Behavioural interventions are based on strategies that aim to identify and change possible headache-precipitating factors or to develop physiological autoregulation abilities with the potential to prevent and manage headache episodes. The interventions may lead to less headache-related disability.28
Physical therapy, massage, chiropractic therapy, osteopathic manipulation, and other physical interventions for headache represent non-pharmacological approaches that are commonly sought by patients experiencing a range of primary headache disorders.29 There is a lack of evidence regarding the efficacy of these treatments in decreasing headache frequency, intensity, duration, and disability in clinical practice.29 Therefore, the current focus is on behavioural approaches for which there is evidence of efficacy.
GPs are consulted by 4% of their adult patients for headache each year. Drug therapies are costly, have side effects, and may lead to harm through analgesic overuse. This paper reviews evidence for the effectiveness of behavioural treatment interventions in headache management, most of which comes from the US. It opens a debate about testing, shifting, and integrating behavioural therapies in British primary care.
Behavioural strategies include relaxation training, biofeedback training, cognitive behavioural therapies, or some combination of these. A variety of novel forms of behaviour therapy delivery have been developed that include minimal therapist contact treatments, group treatments, ‘home-based’ treatments, and internet-based treatments. These delivery models of behavioural therapy are linked with the issues of cost and efficiency.
Relaxation approaches for headache are the most common in literature and in clinical practice. Andrasik reports progressive muscle relaxation, autogenic training, diaphragmatic breathing, meditation, and guided imagery as examples of relaxation treatment.30 The ability to relax seems to enable those with headaches to decrease their overall sympathetic arousal, with a concomitant reduction of processing peripheral sensory inputs.31 In addition, reduction of anxiety may increase pain tolerance.
Relaxation techniques, however, are more likely to play a palliative and prophylactic role: those with headaches often report results such as a shortening of the expected duration of attack.30 A relaxation training protocol may include several sessions (for example, 10 or more). After experience has been gained, relaxation techniques can be recalled rapidly or even automatically.26
Biofeedback is based on the principle of monitoring physiological processes that are not usually under voluntary control — such as pulse, blood pressure, peripheral blood flow, and muscle tension — then feeding this information back to the patient via a visual or auditory signal.30,32 With this technique patients can learn to gain and enhance control over physiological processes. Andrasik30 dichotomises biofeedback training as general or specific. General biofeedback is similar to relaxation in approach, but can give rise to a more intensive generalised condition of relaxation. Physiological response systems, such as electromyographic activity (muscle tension of head, neck, shoulders), electrodermal activity (sweat gland response), and peripheral temperature, which are responses to sympathetic activity, can be easily monitored, elaborated, and fed back to the patient.30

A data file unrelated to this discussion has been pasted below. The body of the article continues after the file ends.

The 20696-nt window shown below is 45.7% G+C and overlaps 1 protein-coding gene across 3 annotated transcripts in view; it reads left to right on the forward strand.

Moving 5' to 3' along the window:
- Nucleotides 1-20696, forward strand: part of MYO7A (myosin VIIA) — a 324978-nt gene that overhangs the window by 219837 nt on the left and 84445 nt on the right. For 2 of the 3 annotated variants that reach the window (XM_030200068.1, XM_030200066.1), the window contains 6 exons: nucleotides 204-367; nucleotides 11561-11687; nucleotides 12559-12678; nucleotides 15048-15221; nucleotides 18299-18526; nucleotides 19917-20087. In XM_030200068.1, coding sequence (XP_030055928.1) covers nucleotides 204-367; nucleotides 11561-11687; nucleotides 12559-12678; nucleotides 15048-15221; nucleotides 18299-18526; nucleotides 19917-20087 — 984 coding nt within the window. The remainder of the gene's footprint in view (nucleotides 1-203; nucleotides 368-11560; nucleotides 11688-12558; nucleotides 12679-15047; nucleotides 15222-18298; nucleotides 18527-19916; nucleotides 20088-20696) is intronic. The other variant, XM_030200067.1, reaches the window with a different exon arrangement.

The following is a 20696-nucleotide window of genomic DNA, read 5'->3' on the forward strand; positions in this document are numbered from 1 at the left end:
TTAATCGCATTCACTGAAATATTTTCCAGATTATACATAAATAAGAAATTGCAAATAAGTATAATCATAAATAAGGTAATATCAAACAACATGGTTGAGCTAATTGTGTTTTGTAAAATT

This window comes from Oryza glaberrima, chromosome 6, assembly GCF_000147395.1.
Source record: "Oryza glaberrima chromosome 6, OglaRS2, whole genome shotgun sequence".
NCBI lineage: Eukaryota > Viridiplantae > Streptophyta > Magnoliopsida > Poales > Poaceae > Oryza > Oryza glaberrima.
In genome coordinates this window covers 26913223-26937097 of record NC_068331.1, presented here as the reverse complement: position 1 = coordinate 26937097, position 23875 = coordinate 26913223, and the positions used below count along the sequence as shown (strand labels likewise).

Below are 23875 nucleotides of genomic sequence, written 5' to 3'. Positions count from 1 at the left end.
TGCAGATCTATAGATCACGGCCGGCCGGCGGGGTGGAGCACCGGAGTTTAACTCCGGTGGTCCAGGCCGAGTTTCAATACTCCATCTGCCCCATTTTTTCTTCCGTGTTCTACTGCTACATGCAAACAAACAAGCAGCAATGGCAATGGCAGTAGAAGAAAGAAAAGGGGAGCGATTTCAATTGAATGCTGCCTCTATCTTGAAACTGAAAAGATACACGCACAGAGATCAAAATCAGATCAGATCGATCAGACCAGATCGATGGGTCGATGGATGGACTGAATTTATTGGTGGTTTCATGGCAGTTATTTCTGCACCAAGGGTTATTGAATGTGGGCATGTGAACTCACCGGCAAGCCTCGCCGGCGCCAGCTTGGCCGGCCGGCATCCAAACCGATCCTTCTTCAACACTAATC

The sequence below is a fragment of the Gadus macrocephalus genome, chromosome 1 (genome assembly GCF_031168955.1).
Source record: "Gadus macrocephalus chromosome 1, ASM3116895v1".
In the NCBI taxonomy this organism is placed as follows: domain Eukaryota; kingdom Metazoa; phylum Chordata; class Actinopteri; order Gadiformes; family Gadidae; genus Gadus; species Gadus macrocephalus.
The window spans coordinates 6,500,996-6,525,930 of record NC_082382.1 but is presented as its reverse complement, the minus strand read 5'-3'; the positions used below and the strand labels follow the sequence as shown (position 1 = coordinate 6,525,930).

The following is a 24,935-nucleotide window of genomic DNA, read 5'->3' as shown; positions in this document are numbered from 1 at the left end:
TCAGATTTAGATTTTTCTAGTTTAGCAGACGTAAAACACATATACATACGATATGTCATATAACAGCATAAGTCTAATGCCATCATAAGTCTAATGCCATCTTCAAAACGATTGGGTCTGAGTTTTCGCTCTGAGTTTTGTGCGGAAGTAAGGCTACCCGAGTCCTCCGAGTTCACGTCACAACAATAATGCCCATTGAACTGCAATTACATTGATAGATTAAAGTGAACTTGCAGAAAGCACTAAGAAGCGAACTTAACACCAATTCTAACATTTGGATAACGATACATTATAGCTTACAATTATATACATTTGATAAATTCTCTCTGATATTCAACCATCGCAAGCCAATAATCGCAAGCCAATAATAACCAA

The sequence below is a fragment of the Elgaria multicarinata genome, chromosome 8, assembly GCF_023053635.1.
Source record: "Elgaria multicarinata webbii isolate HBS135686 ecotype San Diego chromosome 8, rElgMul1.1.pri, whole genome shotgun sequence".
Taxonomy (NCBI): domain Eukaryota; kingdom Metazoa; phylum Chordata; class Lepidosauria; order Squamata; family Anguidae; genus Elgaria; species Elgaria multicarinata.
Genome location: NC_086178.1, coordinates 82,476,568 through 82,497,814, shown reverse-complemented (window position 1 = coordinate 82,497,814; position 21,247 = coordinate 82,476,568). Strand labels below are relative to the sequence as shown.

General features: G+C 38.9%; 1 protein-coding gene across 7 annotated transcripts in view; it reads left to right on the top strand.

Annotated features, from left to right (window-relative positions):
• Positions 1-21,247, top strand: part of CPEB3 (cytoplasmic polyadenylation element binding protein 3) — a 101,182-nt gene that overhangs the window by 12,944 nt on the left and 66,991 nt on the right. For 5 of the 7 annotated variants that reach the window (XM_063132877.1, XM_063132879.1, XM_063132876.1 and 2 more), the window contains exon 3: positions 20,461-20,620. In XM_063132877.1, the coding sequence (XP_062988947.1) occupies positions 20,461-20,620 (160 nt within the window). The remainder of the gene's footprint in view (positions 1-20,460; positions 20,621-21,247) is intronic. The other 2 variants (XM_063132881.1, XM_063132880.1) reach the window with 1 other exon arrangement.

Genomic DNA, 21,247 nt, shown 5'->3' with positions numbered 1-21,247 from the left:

Specific biofeedback (blood volume pulse, electroencephalographic and Doppler blood-flow feedback) is targeted at regulating dysfunction in the underlying response system, as this could be the triggering mechanism for the painful symptoms.33–35 Specific biofeedback requires highly specialised technological instruments and has been studied less.
Biofeedback training protocol for headache consists of 12 or more sessions, and daily exercise involvement is required.26
Cognitive behavioural therapies enable patients with recurrent headaches to handle headache-related stress and any concomitant psychological condition more effectively.36
Cognitive behavioural treatment essentially attempts to modify behavioural patterns related to reactions to certain events, thoughts, and interpretations, by recognising the interconnections between stress, coping, and headache conditions.37–39 Patients can learn to recognise cognitive and behavioural factors that have a definitive impact on the onset of headache or its worsening.
Cognitive behavioural therapies also ‘negotiate’ with issues such as negative automatic thoughts, avoidance or behaviour reinforcement, patients' control over a condition, and re-attribution through a process of assessing patients' inappropriate models of causation. Treatment requires from three to 12 or more sessions.26
Cognitive behavioural therapy, relaxation, and biofeedback approaches are generally combined in clinical practice.
In the past, several meta-analytic reports of the behavioural literature have included data from all available sources, without employing inclusion or exclusion criteria related to the methodology, design, or publication status of the identified studies.26 The meta-analyses of the literature on behavioural treatment for migraine and tension-type headache mentioned below, represent the most recent reports in this field and they have included only randomised and controlled, carefully designed trials.
Without ignoring the risk of ‘intrinsic or reporting weaknesses’, the findings of those meta-analyses suggest strongly that the behavioural interventions are effective for the management of the most common primary headaches, migraine and tension-type headache. These interventions are focused on the prevention of headache episodes.